The Blessed Girls
St Michael and All Angels, Booton, Norfolk
Angels in the windows of Booton parish church. They are said to be drawn from the life, from the faces of the not inconsiderable number of blessed girls, the young female friends of the Reverend Whitwell Elwin, to whom he was the affectionate, almost intimate, counsellor, as the guidebook politely puts it. They are very lovely - you can see why he might have been tempted to seek their company.
Where there was money and a will to do so, parish churches were occasionally completely rebuilt in the late Victorian period. Sometimes, this responded to a real need if the church was very badly decayed, or remote from the centre of population. But often, it reflected the enthusiasm of a Rector with a rich patron. Sometimes, as at Booton, the Rector and the patron were one and the same person.
Elwin had inherited the Booton living on the death of his cousin, and would remain there for more than half a century. He was a nationally noted man of letters, the editor of the High Tory Quarterly Review, and a regular commentator and correspondent in the London press. It is said that the Booton postbox was installed by the Post Office specifically to meet his personal letter-posting needs. Over the course of about 25 years, he turned Booton parish church from a homely medieval building into a fantastic palace, with towers and minarets on the outside, and hosts of angels on the inside, the woodwork and stained glass spectacular in nature, the fittings elaborate and of the highest quality.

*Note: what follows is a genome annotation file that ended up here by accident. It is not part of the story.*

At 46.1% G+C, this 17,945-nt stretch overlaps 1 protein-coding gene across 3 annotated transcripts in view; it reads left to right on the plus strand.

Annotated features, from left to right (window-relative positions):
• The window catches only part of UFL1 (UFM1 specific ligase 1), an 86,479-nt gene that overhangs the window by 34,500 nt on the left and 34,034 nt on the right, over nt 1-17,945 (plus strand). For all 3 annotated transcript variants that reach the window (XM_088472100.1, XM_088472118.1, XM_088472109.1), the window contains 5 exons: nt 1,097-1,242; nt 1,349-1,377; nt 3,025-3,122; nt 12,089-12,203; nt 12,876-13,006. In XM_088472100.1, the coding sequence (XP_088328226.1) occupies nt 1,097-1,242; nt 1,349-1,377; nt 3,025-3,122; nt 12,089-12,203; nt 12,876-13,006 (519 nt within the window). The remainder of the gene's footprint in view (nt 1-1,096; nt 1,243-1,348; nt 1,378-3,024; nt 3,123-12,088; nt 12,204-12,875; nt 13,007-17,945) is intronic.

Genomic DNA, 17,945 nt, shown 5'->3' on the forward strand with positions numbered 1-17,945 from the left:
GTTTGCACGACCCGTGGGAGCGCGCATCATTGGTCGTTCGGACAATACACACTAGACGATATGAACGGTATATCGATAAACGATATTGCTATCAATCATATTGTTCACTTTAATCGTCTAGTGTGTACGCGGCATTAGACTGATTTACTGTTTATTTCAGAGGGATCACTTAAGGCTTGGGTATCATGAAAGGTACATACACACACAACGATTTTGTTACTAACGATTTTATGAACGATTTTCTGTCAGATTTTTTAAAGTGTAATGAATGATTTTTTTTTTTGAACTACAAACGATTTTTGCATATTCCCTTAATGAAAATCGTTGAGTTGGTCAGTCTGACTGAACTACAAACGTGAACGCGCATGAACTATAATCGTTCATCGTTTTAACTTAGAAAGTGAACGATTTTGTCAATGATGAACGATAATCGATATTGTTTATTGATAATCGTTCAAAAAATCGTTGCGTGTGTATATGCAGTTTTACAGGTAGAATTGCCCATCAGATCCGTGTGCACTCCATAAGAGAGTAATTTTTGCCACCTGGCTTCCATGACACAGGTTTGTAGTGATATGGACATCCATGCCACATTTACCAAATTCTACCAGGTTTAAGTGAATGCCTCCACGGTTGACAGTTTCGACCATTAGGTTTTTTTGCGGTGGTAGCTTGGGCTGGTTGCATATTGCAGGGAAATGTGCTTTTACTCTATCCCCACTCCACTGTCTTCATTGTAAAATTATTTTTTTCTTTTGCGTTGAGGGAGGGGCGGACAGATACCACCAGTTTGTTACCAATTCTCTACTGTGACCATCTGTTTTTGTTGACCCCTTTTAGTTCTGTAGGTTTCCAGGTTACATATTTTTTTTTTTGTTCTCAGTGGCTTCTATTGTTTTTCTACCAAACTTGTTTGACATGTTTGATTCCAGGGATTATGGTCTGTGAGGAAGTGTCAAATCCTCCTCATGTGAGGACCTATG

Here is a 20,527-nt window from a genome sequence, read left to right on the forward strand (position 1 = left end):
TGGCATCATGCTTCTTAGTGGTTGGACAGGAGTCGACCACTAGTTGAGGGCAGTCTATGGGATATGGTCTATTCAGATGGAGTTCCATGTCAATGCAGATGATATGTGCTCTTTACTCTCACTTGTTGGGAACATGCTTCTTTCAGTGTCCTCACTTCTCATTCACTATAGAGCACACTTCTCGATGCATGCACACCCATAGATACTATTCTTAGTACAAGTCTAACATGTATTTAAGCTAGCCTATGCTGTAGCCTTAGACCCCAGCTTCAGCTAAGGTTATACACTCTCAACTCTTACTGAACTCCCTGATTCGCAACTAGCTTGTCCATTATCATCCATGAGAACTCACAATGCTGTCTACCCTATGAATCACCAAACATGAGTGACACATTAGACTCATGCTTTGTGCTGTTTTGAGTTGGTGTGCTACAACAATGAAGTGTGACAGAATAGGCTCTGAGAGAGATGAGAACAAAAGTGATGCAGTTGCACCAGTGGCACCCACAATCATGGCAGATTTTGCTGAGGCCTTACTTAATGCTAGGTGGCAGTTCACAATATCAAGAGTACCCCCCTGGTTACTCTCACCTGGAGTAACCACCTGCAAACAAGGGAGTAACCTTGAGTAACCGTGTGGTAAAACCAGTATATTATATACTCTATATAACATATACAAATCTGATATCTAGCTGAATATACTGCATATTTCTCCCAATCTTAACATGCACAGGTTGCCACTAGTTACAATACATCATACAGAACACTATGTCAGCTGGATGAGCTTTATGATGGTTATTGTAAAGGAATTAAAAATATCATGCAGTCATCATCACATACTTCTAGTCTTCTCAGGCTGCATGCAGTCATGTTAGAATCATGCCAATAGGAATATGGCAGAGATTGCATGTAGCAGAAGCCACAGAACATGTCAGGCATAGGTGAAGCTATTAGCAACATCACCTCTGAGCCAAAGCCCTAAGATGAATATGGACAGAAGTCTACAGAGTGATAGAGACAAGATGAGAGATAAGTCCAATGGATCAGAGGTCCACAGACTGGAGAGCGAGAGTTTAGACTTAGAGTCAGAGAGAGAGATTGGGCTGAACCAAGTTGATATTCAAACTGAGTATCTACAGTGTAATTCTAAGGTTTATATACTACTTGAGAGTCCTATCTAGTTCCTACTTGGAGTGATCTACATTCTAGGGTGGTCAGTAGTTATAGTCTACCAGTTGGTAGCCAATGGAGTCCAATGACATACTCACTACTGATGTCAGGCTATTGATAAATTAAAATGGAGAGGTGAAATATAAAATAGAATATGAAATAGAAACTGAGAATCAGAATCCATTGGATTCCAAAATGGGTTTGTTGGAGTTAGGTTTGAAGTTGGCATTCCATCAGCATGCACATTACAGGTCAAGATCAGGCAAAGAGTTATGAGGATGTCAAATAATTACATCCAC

To see it now, you might think that Elwin was a high Anglican, perhaps even an Anglo-catholic; in fact, this appears not to have been the case. He was, rather, an individualist, an English Eccentric. With two of his blessed girls, he toured the cathedrals of England looking for architectural forms to use; one of them contributed, over the course of ten years, almost £300,000 to the project, about six million pounds in today's money. Meanwhile, his evangelically-minded wife kept the rectory, which he himself designed, devoid of carpets and curtains.
Booton church is a vision of heaven - or, at least, the Reverend Whitell Elwin's vision of heaven. But of course, there is no longer a congregation. He has been immortalised by his work here, but his church is now redundant, and in the care of the Churches Conservation Trust.